Vegans from all over North America come together to share their stories for I’m Vegan, a documentary web series.
Below, Gary L. Francione is Distinguished Professor of Law and Nicholas deB. Katzenbach Scholar of Law and Philosophy at Rutgers University School of Law-Newark. While traveling about N. America meeting people for I’m Vegan, the crew stopped for an on-camera chat with the professor about animal rights and veganism.
What is a vegan?
A vegan is a person who avoids using and consuming animal products for any purpose, including food, clothing, and entertainment.
In a nutshell, becoming vegan brings one’s behavior into alignment with the belief that it is wrong to harm animals unnecessarily.
Everyone agrees that it’s wrong to harm certain animals unnecessarily. For example, no one finds it morally acceptable to take out one’s frustrations on a dog by kicking that dog. We know that the dog is harmed by this act, and know we cannot justify it because it has served no necessary purpose.
But dogs are not the only animals who can be harmed. All sentient animals can be harmed, and we harm them when we use them as our resources. But, despite our belief that it is wrong to harm animals unnecessarily, we unnecessarily use billions of animals as resources every year. Because we have no need to use or consume animals for food, clothing, or entertainment, the only way to live consistently with our belief that it is wrong to harm animals unnecessarily is to not use or consume them–we must be vegan.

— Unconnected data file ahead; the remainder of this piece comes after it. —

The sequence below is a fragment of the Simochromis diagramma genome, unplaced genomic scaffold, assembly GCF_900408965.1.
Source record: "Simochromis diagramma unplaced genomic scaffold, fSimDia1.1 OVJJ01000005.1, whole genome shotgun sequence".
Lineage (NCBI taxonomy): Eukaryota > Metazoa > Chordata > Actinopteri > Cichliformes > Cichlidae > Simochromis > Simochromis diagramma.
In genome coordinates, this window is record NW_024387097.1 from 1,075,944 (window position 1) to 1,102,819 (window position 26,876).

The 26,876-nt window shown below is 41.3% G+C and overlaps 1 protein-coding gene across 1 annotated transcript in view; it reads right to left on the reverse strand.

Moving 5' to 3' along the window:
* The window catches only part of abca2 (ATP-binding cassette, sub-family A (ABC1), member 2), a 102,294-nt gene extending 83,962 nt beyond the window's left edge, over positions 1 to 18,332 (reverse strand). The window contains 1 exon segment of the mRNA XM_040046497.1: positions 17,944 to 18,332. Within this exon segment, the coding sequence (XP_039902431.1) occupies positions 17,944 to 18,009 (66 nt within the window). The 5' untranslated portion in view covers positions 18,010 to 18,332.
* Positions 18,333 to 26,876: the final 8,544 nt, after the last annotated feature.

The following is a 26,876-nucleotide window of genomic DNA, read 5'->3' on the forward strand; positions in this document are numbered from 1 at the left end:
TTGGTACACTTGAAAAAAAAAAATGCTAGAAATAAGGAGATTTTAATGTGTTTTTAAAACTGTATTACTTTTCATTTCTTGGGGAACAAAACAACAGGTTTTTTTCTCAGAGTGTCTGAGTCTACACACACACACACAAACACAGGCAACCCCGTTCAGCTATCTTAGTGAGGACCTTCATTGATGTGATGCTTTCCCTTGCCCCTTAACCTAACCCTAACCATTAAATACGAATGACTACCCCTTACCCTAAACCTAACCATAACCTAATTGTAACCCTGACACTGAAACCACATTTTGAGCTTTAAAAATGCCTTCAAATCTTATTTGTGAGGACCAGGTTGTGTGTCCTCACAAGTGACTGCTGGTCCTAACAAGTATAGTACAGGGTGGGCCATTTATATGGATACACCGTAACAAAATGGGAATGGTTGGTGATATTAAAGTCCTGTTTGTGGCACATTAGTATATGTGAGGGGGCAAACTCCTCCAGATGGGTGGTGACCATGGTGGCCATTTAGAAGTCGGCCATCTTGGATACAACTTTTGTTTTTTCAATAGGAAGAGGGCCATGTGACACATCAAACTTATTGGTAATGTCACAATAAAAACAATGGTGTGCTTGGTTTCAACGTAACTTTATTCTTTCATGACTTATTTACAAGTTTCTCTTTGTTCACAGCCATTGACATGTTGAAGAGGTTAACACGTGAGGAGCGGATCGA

For an expanded discussion on why veganism reconciles our behavior with our beliefs about animals, read this short pamphlet at Scribd.com or down at the end of this page.
The above is based on the work of Gary L. Francione, who identified the problem with using animals as our property in his book Animals, Property, and the Law. In addition to this seminal work, Professor Francione–who also blogs and podcasts at abolitionistapproach.com when he is not busy authoring books (including his forthcoming The Animal Rights Debate)–wrote the following works, which ought to be read by anyone who takes animals seriously:
Anyone can be vegan.
The American Dietetic Association stated in 2009 that appropriately planned vegan diets are “healthful, nutritionally adequate, and may provide health benefits in the prevention and treatment of certain diseases.” You don’t need to live in a larger city with natural food stores and vegan restaurants to be vegan. Vegan foods are merely foods from plants, and those can be found everywhere.
Your vision of a typical meal will likely shift to account for a totally plant-based approach to eating, but a new repertoire of recipes will have you up and running in no time. You may also encounter some foods with which you are unfamiliar that may become dietary staples. It will be useful to shop around and familiarize yourself with these sorts of ingredients, like tofu or quinoa.
Search the web for a wide variety of vegan cooking blogs and recipe databases, and/or borrow books from the library. Of course, a wide selection of vegan cookbooks is also available for purchase at your neighborhood bookstore or online. You can put together satisfying, healthy meals using easy recipes that call for ingredients you can find at any grocery store.
As far as clothing, new vegans may find it challenging to replace dress clothes and coats with vegan alternatives, particularly because wool and leather are such frequently used materials. But, because animal products are not necessary to human health–nor are they generally required to conform to any corporate dress code–there’s no justification for not making the extra effort that may sometimes be involved to source vegan belts, shoes, ties, purses and so forth, much of which can be found online.
And, of course, opting out of animal use in entertainment is as simple as not supporting activities that use animals (zoos, circuses, rodeos, etc.).
How do I become vegan?